Although Cyprus has many UK expats, as explained in this newsletter, Cyprus also has a very attractive non-dom regime. Therefore, it is unlikely that UK expats living in Cyprus would relocate to the UK just to benefit from the new regime, as many of the benefits of this regime are essentially replicated in Cyprus’ non-dom regime and for 17 years as opposed to the four years provided for by the UK non-dom regime.

    What is likely to happen now is a competition between countries with preferential regimes for high net worth individuals to attract UK non-doms who will no longer benefit from the UK tax regime.

    Cyprus is such a jurisdiction with an attractive system overall, combined with special privileges to non-domiciled tax residents.

    The concept of domicile in Cyprus law originates from the Wills and Succession Law (Cap 195), which is based on English law. This law provides that every person has a domicile of origin or a domicile of choice. An individual’s domicile of origin is that of his/her father’s domicile (at birth). A person acquires a domicile of choice by establishing his home at any place with the intention of permanent or indefinite residence therein. The domicile of origin prevails and is retained until a domicile of choice is in fact acquired. Under the Special Contribution for Defence Law, a non-domiciled individual may be deemed as domiciled in Cyprus if he/she has been a Cypriot tax resident for at least 17 out of the last 20 years prior to the relevant tax year. This means that Cyprus’ non-dom privileges are available for 17 years.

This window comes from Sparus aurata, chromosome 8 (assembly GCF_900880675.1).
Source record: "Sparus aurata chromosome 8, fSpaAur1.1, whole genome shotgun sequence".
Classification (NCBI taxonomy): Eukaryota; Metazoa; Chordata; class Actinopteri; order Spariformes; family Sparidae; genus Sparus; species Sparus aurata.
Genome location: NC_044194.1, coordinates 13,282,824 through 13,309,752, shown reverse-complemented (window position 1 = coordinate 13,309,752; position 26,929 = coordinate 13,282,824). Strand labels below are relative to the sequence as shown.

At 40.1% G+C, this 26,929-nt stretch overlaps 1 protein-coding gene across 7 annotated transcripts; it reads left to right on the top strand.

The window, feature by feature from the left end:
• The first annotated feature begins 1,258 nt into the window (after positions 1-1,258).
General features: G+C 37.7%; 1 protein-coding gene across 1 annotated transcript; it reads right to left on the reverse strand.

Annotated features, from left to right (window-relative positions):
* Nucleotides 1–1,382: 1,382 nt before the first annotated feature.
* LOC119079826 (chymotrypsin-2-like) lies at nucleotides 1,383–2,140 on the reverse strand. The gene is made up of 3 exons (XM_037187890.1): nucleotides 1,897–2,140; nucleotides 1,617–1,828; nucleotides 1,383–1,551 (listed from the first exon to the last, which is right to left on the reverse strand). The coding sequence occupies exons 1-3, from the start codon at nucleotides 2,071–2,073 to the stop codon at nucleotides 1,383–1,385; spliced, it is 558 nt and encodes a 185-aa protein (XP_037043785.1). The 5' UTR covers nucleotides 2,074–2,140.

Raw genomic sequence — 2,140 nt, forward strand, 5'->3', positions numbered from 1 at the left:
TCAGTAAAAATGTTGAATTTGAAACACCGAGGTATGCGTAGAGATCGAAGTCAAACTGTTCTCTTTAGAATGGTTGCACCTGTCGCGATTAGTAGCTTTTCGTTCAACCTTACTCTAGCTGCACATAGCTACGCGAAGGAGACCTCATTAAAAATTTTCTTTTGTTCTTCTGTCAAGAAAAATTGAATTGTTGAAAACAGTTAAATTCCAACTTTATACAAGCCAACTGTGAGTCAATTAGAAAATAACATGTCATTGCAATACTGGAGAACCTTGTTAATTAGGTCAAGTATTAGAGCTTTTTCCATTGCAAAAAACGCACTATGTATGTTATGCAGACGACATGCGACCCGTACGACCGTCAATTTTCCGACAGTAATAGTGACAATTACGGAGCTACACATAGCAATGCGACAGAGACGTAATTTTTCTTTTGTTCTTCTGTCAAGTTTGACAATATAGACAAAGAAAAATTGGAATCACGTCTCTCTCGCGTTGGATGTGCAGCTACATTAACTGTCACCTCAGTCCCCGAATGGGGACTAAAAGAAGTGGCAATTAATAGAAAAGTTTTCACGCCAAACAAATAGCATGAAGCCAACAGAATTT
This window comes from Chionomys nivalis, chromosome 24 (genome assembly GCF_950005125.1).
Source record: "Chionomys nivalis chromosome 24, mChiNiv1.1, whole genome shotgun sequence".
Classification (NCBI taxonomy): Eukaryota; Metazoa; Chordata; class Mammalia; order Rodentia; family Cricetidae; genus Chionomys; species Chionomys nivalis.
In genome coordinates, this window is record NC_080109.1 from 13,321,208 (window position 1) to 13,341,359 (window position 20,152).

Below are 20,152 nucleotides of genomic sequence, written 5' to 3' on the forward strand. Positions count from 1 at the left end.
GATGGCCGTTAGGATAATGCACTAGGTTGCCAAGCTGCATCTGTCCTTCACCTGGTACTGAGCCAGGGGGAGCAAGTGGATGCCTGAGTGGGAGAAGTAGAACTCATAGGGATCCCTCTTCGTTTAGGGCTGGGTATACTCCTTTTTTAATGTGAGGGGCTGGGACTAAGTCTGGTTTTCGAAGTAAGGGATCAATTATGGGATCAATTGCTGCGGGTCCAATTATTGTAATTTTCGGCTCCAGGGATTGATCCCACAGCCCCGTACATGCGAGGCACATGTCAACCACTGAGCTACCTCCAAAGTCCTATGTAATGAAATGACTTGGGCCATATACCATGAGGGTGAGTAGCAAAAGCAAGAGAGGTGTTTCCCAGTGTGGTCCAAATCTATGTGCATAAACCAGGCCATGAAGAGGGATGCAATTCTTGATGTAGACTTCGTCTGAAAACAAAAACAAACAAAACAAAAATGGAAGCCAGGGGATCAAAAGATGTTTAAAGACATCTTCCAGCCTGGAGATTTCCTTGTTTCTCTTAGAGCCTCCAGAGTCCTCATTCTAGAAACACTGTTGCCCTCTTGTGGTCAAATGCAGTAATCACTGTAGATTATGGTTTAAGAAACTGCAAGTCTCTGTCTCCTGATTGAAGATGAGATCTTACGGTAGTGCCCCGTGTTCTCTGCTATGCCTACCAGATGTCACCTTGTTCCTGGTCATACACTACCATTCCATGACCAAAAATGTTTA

But what are these non-dom privileges?

    The combined application of Cyprus’ tax laws (i.e the Income Tax Law and the Special Contribution for Defence Law) allows Cyprus tax resident individuals who are not domiciled in Cyprus to be exempt on their worldwide dividends and interest, whether remitted to Cyprus or not. It is noteworthy that the exemption applies even if the dividends and interest have a domestic source (i.e. they are derived from Cyprus). There is also an exemption from the special defense contribution tax for rental income (but income tax is payable).

    In addition to these privileges, the Cyprus tax system has other advantageous features for tax residents in general, whether domiciled or not.

    For example, under Cyprus’ Capital Gains Tax Law, capital gains tax is only imposed on the sale of immovable property situated in Cyprus, and for the sale of shares in companies in which the underlying asset is immovable property situated in Cyprus. There is no capital gains tax in Cyprus for any other disposals. This means that the disposal of any other securities (shares, bonds, tradable contracts etc.) are not subject to tax in Cyprus.